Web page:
As convertible debt is truly debt, the investors are ahead of equity holders in the event a liquidation event occurs before the debt converts to equity. In other words, in a downside scenario prior to an equity financing in which the issuer needs to dissolve and liquidate its assets or sell its business, the note holders will receive their principal and accrued interest ahead of the founders and other stockholders. Further, the notes will be ‘pari passu’ with all other unsecured creditors, as it is very rare for these notes to be secured.

The principal and accrued interest under a convertible promissory note will automatically convert into substantially the same equity issued in a ‘qualified’ equity financing, typically defined as the issuer’s next equity financing receiving an agreed minimum amount of capital. If the issuer first consummates an equity financing below such a threshold, the note holders (often controlled by the holders of a majority of the aggregate principal amount of such notes) will instead have an option to convert their principal and accrued interest amounts into substantially the same equity offered in such non-qualified financing. In either event, the ‘conversion price’ for the notes will be the lesser of an agreed discount (10 percent to 20 percent) against the applicable offering price or the value of a share of the issuer’s fully diluted (as converted) common stock based upon the valuation cap.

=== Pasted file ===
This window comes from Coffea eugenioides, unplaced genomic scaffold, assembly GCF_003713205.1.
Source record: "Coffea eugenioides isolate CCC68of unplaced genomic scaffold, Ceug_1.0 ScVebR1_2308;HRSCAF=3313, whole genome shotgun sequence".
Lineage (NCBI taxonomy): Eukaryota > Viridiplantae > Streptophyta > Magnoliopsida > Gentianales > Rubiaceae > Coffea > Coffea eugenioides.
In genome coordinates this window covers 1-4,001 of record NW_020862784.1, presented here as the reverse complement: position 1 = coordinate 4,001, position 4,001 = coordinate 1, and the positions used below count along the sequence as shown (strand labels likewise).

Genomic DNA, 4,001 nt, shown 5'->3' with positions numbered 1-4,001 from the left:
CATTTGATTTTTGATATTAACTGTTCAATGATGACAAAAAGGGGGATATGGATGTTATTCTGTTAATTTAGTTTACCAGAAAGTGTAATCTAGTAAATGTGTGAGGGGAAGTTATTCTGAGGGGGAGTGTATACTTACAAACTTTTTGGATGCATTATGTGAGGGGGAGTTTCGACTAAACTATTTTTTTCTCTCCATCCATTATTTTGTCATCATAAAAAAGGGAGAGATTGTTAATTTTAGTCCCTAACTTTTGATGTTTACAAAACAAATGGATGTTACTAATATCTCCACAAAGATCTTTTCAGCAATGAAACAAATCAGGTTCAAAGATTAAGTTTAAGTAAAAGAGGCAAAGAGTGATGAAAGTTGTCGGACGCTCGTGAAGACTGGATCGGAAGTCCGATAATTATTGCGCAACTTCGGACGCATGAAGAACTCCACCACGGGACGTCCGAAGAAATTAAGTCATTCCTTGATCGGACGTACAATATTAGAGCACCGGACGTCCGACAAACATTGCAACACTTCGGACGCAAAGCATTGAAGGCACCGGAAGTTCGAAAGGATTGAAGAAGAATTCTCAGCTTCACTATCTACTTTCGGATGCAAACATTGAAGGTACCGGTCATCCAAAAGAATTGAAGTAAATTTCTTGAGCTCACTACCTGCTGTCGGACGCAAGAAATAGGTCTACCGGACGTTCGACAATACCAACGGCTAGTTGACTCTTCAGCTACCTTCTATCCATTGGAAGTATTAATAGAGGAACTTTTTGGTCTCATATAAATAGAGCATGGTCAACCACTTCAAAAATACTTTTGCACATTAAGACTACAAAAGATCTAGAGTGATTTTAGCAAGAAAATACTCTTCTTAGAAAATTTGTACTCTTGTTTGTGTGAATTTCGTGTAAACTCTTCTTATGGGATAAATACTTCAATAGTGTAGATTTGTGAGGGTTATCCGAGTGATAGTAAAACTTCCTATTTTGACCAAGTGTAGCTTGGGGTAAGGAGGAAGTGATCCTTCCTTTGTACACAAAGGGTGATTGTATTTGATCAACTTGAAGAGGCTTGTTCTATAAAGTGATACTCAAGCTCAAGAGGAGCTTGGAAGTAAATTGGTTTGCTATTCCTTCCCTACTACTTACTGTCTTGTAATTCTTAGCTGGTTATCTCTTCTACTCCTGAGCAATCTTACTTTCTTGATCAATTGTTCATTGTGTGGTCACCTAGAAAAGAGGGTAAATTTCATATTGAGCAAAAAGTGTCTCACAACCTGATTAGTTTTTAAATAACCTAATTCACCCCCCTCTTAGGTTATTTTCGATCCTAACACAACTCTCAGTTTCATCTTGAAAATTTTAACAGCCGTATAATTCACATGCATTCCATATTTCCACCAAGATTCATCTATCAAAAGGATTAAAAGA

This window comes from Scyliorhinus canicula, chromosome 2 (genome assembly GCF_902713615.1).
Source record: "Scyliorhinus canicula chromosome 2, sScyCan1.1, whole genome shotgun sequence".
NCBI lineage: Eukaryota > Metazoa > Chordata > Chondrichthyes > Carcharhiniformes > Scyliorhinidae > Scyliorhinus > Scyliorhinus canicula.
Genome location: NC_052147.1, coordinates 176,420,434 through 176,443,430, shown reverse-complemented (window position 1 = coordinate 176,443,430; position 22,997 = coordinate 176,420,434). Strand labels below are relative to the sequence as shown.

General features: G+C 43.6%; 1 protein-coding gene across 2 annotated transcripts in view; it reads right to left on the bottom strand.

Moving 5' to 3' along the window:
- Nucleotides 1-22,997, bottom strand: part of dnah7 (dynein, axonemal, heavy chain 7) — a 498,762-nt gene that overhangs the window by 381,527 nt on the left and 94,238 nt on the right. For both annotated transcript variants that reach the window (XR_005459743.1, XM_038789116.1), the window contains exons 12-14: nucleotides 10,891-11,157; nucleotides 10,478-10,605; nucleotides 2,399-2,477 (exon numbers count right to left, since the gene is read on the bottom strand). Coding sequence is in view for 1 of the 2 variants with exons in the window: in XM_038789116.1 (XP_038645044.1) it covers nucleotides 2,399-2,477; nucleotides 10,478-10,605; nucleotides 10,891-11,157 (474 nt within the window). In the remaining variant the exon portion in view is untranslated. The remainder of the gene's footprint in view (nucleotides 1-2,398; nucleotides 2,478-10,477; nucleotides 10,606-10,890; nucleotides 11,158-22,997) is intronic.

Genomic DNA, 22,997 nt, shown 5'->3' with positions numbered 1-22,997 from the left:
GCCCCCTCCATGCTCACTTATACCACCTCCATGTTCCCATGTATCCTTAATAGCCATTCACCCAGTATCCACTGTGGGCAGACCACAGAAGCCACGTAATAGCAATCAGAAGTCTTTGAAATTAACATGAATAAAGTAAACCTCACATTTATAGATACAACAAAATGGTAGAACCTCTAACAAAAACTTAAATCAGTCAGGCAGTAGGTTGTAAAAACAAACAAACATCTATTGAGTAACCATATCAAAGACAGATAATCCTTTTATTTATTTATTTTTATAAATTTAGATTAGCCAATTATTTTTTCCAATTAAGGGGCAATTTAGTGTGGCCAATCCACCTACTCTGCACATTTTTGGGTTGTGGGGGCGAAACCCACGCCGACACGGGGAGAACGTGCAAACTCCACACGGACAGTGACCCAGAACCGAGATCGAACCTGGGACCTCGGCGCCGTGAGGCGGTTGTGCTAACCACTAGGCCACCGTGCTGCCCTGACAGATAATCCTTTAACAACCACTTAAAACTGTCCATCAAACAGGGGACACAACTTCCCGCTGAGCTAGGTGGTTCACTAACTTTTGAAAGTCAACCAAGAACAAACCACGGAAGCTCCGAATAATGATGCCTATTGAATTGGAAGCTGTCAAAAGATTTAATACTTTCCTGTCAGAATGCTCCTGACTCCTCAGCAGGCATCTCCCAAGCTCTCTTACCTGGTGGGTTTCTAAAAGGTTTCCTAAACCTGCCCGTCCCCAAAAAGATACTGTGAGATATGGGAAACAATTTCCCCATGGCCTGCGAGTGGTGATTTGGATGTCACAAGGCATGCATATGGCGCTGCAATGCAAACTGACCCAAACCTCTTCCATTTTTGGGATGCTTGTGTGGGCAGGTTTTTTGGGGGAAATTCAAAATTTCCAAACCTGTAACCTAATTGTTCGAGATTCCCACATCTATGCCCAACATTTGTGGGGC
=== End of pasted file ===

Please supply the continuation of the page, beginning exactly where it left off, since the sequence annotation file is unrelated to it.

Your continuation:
If, prior to conversion and the note’s maturity date, the issuer consummates a ‘liquidity event’, such as the sale of the business or change of control transaction, note holders may have an option to convert into equity at the valuation cap (effective immediately prior to the transaction) or elect to be fully repaid, often at a premium ranging up to two times the principal balance.